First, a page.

On World AIDS DAY 2018, Burnet Institute Director and CEO Professor Brendan Crabb AC surveys recent advances and the long road towards HIV elimination in this edited extract of an essay commissioned by the Australian Federation of AIDS Organisations.
In 2018, UNAIDS released an interim report on global progress towards the 2020 target aimed at achieving virtual elimination of HIV as a public health threat by 2030.
While the Miles to Go report highlighted many successes, it also provided, as the title suggests, a sallow picture of populations still not reached by new prevention tools, and quality treatment in the context of global reductions in funding which threaten our HIV elimination goals.
In Australia and our region, we have seen many success stories but like much of the world, we too have miles to go and must ensure we continue to invest and innovate to ensure we take long-term advantage of the gains we are making.
Australia has made many impressive steps towards HIV elimination.
The listing of HIV pre-exposure prophylaxis (PrEP) on the PBS in April 2018 builds upon the significant state-funded jurisdictional level trials.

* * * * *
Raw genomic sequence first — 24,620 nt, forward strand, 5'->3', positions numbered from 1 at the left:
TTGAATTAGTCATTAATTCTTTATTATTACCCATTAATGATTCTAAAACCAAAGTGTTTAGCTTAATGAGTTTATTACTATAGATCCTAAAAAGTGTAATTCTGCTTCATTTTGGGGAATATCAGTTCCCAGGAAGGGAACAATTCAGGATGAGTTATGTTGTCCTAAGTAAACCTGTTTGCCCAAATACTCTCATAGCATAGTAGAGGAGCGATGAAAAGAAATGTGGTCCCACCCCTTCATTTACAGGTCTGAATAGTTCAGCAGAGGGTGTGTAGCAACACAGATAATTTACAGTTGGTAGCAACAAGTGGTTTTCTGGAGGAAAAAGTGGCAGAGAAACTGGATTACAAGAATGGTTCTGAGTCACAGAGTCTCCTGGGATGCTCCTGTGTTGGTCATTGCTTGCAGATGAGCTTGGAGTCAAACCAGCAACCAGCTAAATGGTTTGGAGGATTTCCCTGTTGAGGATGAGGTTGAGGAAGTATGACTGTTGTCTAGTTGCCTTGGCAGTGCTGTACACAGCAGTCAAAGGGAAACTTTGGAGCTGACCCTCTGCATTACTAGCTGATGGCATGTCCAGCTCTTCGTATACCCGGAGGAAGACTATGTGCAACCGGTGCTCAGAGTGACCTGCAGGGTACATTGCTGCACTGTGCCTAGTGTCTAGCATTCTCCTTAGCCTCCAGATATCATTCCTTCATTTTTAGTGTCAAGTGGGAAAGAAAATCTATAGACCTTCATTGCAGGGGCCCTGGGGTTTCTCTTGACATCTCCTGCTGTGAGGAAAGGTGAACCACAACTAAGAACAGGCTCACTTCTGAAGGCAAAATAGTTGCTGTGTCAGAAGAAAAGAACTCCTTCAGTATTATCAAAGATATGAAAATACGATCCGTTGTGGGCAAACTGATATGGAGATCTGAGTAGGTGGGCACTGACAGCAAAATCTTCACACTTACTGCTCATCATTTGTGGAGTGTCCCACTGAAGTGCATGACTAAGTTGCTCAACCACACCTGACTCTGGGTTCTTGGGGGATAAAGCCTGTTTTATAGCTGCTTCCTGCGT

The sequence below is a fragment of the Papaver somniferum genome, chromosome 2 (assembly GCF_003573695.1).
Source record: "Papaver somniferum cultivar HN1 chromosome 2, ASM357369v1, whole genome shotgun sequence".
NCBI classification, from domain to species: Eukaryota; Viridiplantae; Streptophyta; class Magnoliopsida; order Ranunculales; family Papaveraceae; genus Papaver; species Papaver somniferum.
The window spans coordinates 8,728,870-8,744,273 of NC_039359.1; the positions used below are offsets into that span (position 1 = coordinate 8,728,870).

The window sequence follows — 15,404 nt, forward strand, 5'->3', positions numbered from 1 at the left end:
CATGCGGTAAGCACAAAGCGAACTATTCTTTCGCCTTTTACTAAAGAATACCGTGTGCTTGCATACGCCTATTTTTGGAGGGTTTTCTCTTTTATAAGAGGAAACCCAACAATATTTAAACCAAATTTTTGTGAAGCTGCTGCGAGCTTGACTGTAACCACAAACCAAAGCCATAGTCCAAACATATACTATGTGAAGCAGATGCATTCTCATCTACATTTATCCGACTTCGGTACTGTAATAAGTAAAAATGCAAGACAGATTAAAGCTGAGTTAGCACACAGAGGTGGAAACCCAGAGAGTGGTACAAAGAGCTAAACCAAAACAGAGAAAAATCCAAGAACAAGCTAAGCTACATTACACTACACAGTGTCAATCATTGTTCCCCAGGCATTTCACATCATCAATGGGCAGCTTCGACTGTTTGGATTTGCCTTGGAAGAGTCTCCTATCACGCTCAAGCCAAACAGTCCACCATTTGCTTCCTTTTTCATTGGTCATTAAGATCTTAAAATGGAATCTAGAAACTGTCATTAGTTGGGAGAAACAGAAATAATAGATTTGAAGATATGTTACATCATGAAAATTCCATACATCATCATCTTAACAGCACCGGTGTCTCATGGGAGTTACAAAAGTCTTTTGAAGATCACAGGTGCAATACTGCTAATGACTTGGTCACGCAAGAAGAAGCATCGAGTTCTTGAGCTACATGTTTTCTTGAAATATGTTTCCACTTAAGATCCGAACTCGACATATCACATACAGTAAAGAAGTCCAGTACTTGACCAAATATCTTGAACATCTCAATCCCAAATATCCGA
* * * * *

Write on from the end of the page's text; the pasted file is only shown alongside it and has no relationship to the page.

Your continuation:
The impact of PrEP can already be seen, with New South Wales reporting significant declines in HIV incidence following the large roll out of PrEP in that state, and similar reductions more recently being observed elsewhere.
Australia is on track to achieve UNAIDS targets of 90-90-90; 90 percent of people living with HIV knowing their status, 90 percent of people who are diagnosed on treatment and 90 percent of people on treatment virally suppressed.
Asia and the Pacific recorded a 14 percent decline in new HIV infections over the past eight years; sustained investment is needed to continue this trend.
Biomedical prevention is hampered by limited funding and overburdened health systems.
Papua New Guinea recently experienced a stock out of ART, drug resistance is rising, and PrEP is not widely available.
With stagnated or reduced funding there is little advancement in primary prevention and community systems that engender strong community response to HIV.
The most vulnerable, including the young, are being left behind and evidence suggests that a resurgence of transmission is likely.
As we commend ourselves for our efforts to increase access to HIV prevention locally and the gains we have made in reducing transmission, we must ensure that these successes are equitably distributed within Australia and the region.
We have come a long way but still have miles to go to end HIV.